Google's rivals have again prompted competition investigators at the US Federal Trade Commission to examine the company's business practices, and staff members have begun a preliminary look at whether Google abuses its market dominance in online display advertising, like the banner ads on web pages.
People who have been contacted in connection with the inquiry said the FTC had begun asking questions about Google's practices, and whether it was bundling advertising services in a way that prohibited rivals from competing for the business of advertisers.
The FTC said in December 2007 that it would monitor Google's practices in that area. At that time the commission found Google's proposed acquisition of DoubleClick, an online advertising company that specialised in display ads, was "unlikely to substantially lessen competition".
"We want to be clear, however," the FTC wrote at the time, "that we will continue to watch these markets and, should Google engage in unlawful tying or other anti-competitive conduct, the commission intends to act quickly".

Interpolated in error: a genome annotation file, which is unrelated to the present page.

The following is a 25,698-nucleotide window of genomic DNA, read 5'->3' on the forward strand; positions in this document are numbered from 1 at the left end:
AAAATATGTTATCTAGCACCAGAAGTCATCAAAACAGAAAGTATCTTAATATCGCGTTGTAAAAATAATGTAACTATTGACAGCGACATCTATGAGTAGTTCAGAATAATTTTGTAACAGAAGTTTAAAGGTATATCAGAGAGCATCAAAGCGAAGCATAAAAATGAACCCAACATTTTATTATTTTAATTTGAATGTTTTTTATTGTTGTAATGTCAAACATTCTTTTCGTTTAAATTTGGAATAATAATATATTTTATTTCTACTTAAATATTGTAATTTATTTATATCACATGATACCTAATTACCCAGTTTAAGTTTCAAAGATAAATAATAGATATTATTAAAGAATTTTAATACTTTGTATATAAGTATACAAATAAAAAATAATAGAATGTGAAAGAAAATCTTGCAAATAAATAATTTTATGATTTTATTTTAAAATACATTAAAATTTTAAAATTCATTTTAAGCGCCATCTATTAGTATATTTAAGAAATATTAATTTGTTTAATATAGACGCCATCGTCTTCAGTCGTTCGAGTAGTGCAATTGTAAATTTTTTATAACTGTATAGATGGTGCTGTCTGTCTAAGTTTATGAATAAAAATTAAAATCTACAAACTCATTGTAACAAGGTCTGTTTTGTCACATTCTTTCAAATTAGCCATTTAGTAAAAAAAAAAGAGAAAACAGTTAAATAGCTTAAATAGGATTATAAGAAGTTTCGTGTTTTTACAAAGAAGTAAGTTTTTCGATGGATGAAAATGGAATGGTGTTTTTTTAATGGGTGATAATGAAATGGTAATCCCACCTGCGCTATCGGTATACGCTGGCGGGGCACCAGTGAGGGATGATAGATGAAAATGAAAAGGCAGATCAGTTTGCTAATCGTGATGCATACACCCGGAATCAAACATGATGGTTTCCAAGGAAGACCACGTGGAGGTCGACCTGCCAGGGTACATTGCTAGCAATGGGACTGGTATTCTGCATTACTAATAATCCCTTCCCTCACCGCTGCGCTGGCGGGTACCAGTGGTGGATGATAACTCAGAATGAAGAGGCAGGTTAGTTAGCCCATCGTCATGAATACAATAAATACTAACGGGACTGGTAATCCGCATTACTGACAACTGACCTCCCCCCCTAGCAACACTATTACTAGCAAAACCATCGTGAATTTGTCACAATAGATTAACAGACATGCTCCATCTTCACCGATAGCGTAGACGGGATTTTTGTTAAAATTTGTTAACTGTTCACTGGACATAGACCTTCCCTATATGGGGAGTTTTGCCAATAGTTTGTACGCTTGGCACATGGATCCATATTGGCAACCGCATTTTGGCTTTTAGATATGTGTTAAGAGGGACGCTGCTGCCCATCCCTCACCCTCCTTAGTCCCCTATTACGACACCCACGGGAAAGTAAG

Officials at the FTC and Google declined to comment on Friday on the possibility of a new inquiry. One person close to the matter, who spoke on the condition of anonymity, said the FTC had not yet contacted Google about a new inquiry.
Another person who has been briefed on the FTC's work said the commissioners had not approved the issuance of subpoenas or civil investigative demands, which would be part of any formal investigation. The FTC closed an antitrust investigation of Google's search business less than five months ago, voting unanimously not to proceed with an antitrust case after months of pressure from Google's rivals.
That investigation focused on how Google's search engine presented results of consumer queries, and whether the company purposely gave higher rankings and more prominent display to results that featured its own businesses.
In the new inquiry, according to a person in the advertising business who said he was contacted by the FTC, commission staff members asked about Google's practices in providing, or serving, ads to customers' websites and about the practices of its Ad Exchange, where companies bid on opportunities to aim at certain consumers with ads.
FTC officials were interested in whether Google was tying one application to another by offering below-cost pricing in exchange for a customer's guarantee not to buy ads through Google's competitors, the person said.